In between the blocks is a software programmable multi-terabit network-on-chip which enables data transfer between the engines, the memory, and the interfaces.
“This has been one of the choking points for FPGAs in the past, routing between different logics could degrade the performance, and having an actual ASIC — ahardened network-on-chip topology — we can move the data at a very fast speed, like gigahertz kinds of speed,” said Ni.
While FPGAs traditionally had their own specialist programming languages, today’s AI accelerators will need to be accessible to both software and hardware developers and data scientists.
“As a company, we have invested significantly in bringing up the ease of use of software tools and frameworks for AI and software,” said Ni, referring to Xilinx’s purchase of Chinese AI startup DeePhi last year.
“If we want to go after AI and software developers, we have to support C, C++, OpenCV, OpenCL — those kinds of languages. Then for AI developers, new languages like Python, Caffe, TensorFlow. … We are transforming the way we are hiring more software [people] and investing into tools and frameworks.”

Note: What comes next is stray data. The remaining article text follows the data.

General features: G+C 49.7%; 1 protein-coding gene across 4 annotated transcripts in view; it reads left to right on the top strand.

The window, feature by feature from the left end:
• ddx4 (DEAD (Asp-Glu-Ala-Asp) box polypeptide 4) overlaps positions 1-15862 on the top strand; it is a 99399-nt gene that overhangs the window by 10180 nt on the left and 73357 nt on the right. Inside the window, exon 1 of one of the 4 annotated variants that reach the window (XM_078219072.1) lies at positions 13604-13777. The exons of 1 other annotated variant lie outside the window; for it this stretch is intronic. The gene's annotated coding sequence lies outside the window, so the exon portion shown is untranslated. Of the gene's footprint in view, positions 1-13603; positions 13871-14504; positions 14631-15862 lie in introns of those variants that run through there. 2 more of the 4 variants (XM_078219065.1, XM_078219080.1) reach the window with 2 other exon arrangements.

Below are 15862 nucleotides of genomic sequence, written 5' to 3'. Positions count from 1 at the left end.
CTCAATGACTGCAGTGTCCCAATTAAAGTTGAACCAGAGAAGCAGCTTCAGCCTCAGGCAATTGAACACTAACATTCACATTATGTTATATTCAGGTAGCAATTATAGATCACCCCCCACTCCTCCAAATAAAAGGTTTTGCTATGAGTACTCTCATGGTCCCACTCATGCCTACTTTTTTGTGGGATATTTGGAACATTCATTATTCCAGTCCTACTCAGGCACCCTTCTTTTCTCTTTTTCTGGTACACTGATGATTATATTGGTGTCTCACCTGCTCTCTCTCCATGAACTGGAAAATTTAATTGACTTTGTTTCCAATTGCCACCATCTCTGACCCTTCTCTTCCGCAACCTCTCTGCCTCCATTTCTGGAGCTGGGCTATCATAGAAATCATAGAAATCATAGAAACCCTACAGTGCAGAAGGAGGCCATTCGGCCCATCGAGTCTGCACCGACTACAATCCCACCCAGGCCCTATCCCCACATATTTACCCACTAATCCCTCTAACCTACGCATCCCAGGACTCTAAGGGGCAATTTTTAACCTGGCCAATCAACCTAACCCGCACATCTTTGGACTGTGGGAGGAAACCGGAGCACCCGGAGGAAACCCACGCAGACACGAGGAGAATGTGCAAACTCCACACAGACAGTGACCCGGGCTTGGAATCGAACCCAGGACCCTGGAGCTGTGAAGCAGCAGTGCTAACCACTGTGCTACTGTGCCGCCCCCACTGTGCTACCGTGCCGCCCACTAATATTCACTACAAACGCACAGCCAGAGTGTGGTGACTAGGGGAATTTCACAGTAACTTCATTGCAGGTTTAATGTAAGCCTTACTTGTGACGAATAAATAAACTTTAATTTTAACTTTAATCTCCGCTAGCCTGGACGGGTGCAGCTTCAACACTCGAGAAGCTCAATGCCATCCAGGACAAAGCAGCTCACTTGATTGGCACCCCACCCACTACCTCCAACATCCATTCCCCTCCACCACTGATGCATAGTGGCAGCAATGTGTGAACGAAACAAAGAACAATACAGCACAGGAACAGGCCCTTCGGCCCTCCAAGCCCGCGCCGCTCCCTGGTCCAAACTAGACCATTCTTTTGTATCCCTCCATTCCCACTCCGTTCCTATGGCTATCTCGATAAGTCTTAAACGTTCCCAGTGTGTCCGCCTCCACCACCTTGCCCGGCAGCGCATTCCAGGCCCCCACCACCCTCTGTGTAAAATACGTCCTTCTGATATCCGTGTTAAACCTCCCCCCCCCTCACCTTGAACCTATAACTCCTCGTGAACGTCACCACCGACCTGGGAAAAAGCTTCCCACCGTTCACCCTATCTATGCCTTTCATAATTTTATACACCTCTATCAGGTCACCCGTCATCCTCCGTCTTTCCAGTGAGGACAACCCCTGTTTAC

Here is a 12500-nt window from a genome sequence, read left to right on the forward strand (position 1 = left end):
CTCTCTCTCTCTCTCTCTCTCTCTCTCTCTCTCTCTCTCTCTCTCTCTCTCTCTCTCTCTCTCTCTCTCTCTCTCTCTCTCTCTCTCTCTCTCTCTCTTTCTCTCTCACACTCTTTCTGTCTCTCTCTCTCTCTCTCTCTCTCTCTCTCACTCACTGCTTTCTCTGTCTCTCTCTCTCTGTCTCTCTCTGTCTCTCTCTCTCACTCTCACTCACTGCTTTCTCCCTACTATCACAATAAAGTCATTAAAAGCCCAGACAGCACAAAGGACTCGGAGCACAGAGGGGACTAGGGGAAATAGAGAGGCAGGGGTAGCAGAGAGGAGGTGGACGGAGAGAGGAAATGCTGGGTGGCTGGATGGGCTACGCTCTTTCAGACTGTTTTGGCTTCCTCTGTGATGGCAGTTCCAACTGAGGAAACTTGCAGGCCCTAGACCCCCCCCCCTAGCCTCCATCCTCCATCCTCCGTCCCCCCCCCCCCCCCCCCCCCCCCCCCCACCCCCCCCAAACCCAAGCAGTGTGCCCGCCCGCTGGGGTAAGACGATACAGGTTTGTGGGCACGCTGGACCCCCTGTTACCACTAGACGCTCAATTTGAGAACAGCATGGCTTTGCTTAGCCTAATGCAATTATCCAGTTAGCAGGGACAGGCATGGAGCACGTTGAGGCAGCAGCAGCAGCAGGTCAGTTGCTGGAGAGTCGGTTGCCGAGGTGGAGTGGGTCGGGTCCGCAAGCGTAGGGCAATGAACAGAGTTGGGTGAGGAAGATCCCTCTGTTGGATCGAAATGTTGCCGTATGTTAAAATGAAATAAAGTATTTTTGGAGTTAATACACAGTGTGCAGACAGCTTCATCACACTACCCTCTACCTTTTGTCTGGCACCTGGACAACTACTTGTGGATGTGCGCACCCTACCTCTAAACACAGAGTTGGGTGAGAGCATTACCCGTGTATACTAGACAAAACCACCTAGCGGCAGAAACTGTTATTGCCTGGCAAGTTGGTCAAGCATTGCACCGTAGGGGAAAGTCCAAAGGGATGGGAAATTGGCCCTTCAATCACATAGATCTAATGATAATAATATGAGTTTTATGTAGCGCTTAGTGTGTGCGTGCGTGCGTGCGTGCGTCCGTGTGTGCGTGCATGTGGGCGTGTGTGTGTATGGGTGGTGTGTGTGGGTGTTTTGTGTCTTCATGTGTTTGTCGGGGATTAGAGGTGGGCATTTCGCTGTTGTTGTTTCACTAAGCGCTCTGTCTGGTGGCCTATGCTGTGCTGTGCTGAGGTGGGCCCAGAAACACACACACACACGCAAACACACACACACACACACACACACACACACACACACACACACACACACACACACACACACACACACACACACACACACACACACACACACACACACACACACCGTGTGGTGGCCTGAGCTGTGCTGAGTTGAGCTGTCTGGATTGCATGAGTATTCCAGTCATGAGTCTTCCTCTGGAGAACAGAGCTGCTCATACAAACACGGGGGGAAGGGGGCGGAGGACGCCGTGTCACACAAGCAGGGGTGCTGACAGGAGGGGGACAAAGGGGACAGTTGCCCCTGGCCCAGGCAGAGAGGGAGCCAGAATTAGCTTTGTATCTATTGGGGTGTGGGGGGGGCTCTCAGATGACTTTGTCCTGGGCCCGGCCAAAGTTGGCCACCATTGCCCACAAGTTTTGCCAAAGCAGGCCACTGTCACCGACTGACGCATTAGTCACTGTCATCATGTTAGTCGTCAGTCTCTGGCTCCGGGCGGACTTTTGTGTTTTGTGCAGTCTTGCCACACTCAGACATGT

Available solutions include Xilinx’s DNNDK and ML Suite platforms, which can compile deep learning frameworks for FPGA boards without writing any C code or RTL code, Ni said.
“We will continue to enhance this in the future and import it to Versal,” he said.
Versal currently comes with its own development environment with a software stack that includes drivers, middleware, libraries, and software framework support. The Versal AI Core and Versal Prime series will be available in the second half of 2019.